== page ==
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DMI performs a wide array of point measurements at its observing stations in Denmark and Greenland. This is an automated process in which wind, precipitation, temperature, humidity, visibility, pressure, cloud cover, weather and global radiation are measured, and data is transmitted to DMI. Meteorological observation data are so-called raw data, which means that data is neither quality controlled nor processed in any way. Errors in these measurements may therefore sometimes occur. Errors are typically due to malfunction of instruments caused by wear and tear or exposure to weather and on rare occasions from vandalism. Wear and tear of the instruments are handled proactively by performing service checks at the stations on a regular basis and changing the instruments within a given period. Due to this, you have to be aware of the risk of erroneous measurements when using DMI’s meteorological observation data. Quality controlled observation data are called climate data and DMI plans on making these data available in 2021.


 When DMI performs meteorological observation measurements, they follow the recommendations of the WMO. These recommendations dictate amongst other things that:

  • A temperature measurement is performed by measuring the air temperature 2 meters above ground level.
  • A wind observation is performed at a height of 10 meters above open, flat terrain.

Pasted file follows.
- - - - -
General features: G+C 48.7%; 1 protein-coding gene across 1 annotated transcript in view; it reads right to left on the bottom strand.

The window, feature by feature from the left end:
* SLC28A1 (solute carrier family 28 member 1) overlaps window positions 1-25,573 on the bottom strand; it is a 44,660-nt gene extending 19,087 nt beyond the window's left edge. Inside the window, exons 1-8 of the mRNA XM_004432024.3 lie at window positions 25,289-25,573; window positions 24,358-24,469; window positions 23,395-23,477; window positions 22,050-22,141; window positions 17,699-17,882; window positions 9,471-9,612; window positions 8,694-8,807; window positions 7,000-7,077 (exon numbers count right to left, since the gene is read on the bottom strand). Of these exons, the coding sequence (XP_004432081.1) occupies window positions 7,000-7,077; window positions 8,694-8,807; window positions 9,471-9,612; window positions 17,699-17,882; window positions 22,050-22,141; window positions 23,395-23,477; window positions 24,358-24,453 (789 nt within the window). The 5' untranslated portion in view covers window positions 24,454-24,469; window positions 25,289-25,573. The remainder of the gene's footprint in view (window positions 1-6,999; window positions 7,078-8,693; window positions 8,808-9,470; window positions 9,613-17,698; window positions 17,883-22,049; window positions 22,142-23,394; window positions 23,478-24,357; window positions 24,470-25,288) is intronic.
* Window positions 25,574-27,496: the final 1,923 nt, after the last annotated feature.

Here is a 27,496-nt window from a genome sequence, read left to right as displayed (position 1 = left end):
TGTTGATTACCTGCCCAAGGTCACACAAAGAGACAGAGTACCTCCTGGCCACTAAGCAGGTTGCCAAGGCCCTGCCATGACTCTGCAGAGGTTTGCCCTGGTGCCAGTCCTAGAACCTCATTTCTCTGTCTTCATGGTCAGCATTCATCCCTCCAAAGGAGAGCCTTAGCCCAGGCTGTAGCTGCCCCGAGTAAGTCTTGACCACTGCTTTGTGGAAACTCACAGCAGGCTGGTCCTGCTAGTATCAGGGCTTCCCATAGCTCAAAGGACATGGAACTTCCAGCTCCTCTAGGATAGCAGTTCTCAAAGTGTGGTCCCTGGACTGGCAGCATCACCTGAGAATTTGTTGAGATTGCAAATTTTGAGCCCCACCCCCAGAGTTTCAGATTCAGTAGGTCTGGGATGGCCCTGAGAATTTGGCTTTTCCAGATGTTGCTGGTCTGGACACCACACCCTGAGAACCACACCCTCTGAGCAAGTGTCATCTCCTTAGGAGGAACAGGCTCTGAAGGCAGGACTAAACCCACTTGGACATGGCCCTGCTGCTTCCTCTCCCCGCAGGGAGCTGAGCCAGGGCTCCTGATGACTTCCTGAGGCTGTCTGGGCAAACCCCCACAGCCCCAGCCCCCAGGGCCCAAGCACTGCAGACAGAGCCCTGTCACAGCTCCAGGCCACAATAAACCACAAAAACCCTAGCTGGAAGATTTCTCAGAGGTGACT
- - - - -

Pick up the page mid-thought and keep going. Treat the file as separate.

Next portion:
DMI continuously works on quality assurance and the maintenance of its measuring instruments in regards to following the recommendations of the WMO. You read more about the guidelines from the WMO here.


Why are meteorological observation data important?

DMI has stated its mission as follows:

 “24 hours a day DMI contributes to the security and growth of the Danish Realm through research-based advisory, knowledge and data about weather, climate and ocean”

Meteorological observation data play a key part in the development and verification of national and international weather forecasts as well as weather- and climate models hereby providing sufficient foundation for DMI to fulfil its mission. Meteorological observation data also shape the foundation of the national climate surveillance, research, as well as the advisory on the present weather and the creation of commercial products.



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